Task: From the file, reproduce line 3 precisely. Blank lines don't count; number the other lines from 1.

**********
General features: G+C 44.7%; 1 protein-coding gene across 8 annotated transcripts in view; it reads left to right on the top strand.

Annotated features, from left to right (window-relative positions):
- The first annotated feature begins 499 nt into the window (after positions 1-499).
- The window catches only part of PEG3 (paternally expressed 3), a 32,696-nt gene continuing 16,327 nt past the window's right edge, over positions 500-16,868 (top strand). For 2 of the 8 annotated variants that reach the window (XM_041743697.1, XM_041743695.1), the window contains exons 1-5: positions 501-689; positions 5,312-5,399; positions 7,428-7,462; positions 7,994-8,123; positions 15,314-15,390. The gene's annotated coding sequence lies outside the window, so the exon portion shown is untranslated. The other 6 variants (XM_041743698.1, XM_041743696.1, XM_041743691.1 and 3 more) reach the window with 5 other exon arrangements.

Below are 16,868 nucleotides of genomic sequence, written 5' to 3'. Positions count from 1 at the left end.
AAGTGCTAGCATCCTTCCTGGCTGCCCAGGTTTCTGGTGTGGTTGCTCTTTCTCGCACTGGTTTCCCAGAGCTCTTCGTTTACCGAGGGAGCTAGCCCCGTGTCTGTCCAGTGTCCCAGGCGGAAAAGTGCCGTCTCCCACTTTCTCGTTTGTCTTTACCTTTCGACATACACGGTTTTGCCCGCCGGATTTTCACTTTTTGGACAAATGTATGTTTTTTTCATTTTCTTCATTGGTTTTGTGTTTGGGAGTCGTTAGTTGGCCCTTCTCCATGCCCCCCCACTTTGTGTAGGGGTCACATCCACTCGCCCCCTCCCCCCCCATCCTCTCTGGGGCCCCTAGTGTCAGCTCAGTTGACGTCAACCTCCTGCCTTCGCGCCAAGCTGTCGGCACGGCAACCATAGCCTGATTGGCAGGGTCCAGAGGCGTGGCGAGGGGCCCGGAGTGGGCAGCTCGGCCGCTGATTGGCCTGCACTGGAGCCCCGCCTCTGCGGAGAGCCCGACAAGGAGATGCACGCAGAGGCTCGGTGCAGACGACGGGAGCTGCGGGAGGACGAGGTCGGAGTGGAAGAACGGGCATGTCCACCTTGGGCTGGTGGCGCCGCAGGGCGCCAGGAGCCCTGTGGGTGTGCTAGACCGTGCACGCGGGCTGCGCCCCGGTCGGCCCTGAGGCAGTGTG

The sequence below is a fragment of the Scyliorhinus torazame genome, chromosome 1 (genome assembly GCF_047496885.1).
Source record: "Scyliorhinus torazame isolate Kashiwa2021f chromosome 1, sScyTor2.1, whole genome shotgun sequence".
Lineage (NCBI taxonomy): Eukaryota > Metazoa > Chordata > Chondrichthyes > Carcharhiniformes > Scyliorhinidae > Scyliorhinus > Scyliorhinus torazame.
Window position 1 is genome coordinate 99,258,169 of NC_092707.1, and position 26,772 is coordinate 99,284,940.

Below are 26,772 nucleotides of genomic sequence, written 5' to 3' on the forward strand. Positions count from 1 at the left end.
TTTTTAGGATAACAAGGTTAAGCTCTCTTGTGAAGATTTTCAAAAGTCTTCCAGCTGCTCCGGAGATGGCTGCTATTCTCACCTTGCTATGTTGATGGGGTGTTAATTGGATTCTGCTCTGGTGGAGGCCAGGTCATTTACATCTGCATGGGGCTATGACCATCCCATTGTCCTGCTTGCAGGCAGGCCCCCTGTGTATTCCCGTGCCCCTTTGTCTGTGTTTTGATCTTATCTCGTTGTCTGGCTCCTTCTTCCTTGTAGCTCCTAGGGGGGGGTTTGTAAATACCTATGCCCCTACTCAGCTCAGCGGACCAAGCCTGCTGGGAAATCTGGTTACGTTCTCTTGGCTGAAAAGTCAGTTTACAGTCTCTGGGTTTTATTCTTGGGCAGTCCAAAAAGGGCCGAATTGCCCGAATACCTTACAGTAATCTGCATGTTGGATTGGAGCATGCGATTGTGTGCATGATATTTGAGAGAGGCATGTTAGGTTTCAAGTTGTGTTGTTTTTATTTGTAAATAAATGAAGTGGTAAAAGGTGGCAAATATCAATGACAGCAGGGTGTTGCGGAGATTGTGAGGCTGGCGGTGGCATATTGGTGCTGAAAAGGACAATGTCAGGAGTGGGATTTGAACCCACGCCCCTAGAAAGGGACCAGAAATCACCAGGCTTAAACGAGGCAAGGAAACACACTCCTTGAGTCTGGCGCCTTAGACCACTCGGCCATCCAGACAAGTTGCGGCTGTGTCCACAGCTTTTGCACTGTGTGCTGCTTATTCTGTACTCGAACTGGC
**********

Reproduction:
- The first annotated feature begins 499 nt into the window (after positions 1-499).